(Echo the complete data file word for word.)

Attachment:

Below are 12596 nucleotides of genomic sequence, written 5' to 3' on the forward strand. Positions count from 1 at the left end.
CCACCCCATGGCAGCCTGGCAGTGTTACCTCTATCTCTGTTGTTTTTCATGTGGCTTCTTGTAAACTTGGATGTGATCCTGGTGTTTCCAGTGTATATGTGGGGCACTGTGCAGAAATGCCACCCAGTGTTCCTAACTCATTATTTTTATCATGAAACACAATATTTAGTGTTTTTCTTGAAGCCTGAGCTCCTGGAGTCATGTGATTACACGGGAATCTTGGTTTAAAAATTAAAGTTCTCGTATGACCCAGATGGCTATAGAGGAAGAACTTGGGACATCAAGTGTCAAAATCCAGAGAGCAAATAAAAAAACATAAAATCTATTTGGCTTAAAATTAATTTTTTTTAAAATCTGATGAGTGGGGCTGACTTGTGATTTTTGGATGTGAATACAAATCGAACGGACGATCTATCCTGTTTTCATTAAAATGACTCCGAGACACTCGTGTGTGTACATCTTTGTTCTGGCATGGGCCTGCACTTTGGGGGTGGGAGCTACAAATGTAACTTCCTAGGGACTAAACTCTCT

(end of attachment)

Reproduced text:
Below are 12596 nucleotides of genomic sequence, written 5' to 3' on the forward strand. Positions count from 1 at the left end.
CCACCCCATGGCAGCCTGGCAGTGTTACCTCTATCTCTGTTGTTTTTCATGTGGCTTCTTGTAAACTTGGATGTGATCCTGGTGTTTCCAGTGTATATGTGGGGCACTGTGCAGAAATGCCACCCAGTGTTCCTAACTCATTATTTTTATCATGAAACACAATATTTAGTGTTTTTCTTGAAGCCTGAGCTCCTGGAGTCATGTGATTACACGGGAATCTTGGTTTAAAAATTAAAGTTCTCGTATGACCCAGATGGCTATAGAGGAAGAACTTGGGACATCAAGTGTCAAAATCCAGAGAGCAAATAAAAAAACATAAAATCTATTTGGCTTAAAATTAATTTTTTTTAAAATCTGATGAGTGGGGCTGACTTGTGATTTTTGGATGTGAATACAAATCGAACGGACGATCTATCCTGTTTTCATTAAAATGACTCCGAGACACTCGTGTGTGTACATCTTTGTTCTGGCATGGGCCTGCACTTTGGGGGTGGGAGCTACAAATGTAACTTCCTAGGGACTAAACTCTCT